Engineering for Change invites Dr. Evan Thomas, Director of the Mortenson Center in Global Engineering at the University of Colorado Boulder, to share a series called Profiles in Global Engineering. The profiles are interviews with engineers working in global development, each adapted from Dr. Thomas’ book, The Global Engineers: Building a Safe and Equitable World Together.
A hydraulic engineer’s vision of a vocation in water at times seems a world away from the desk work necessary for domestic water resources management. Dan Hollander has been one of the few who have managed to leave the office park. Mr. Hollander is an American hydraulic engineer and former US State Department foreign service officer. He has worked around the world, including in the West Bank and Thailand, and he now leads an international program studying water and sanitation services, the USAID-funded Sustainable Water, Sanitation and Hygiene Learning Partnership.
After graduation with a master in environmental engineering from the University of Illinois, Mr. Hollander’s first day job saw him creating flood management plans for real estate developments and suburban municipalities. At the same time, he volunteered with the Chicago Professional Chapter of Engineers Without Borders-USA on a water storage project for a community in Guerrero, Mexico.
I asked Dan Hollander five questions.
ET: You’ve told me that, a few years into your career in flood management plans, you googled “international engineering jobs” and started a process that led to a position in the US Foreign Service as an engineer in the Wast Bank and Gaza. One of your projects there kind of encapsulates the experience. Would you tell us about your work with the stone cutting industry in the West Bank?
DH: It was a classic transboundary water issue. Hebron was generating a large amount of slurry that comes out of cutting stone. And this slurry runoff was flowing into Israel, ending up in an Israeli wastewater treatment plant that was not designed for stone cutting slurry. “The industry was the backbone of the entire region, and that stone was sold in major markets in Israel. And yet the Israeli wastewater facility was certainly not designed for industrial waste, and needed to stop shutting down. It was an important issue to solve for everyone.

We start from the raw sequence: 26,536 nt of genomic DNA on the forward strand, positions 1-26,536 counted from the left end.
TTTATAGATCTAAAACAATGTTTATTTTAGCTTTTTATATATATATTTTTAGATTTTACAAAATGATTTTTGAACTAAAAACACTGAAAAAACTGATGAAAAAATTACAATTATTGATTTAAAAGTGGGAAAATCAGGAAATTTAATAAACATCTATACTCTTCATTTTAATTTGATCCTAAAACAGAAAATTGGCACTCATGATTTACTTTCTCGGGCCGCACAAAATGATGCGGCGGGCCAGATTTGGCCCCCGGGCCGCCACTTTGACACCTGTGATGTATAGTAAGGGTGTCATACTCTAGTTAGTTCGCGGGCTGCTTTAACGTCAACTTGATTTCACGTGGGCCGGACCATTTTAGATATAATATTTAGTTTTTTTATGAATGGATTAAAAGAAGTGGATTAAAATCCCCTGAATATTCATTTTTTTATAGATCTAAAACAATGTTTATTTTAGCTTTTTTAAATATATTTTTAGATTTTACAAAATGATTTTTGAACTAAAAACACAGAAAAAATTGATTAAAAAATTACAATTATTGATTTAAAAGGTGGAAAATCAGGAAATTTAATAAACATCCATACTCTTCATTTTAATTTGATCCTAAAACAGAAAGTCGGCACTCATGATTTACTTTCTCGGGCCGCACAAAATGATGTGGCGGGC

We were able to develop an agreement between both the wastewater treatment facility, the municipal government, and all the different Palestinian ministerial entities – and there were a lot of them. We agreed to design and deploy on-site pretreatment, which allowed the Israeli WWTP to handle the effluent that ultimately showed up at its doors. The Palestinian police were given the authority to go in and shut people down in the industrial zone who weren’t complying, and they did it! And we accomplished this without shutting down the full industrial zone, or getting into political finger-pointing. Everyone had this initial desire to be firm and not play ball – obviously, there’s a long history of conflict and mistrust here. And yet everyone signed a reasonable agreement, made concessions, the economy continued to grow, and the rivers were cleaner, both in Palestinian and Israeli communities. It’s not every day that you can build peace as an engineer.
ET: In your last year at that posting, you became the acting Director for Water and Infrastructure at USAID in the West Bank and Gaza. You were 29 years old and responsible for a portfolio of (USD) &1.5 billion. Palestinian engineers managed much of the work, however, and you viewed your job as a supporting role to those professionals. Would you talk about that?
DH: These are some of the top engineers in Palestine and they should be the ones making the decisions. I’m not the right person to go in and decide technical decisions or to work directly with the PA [Palestinian Authority], they’re much better at that. But I was responsible for managing the US contractors and we had to make sure that the engineering efforts were feasible and appropriate.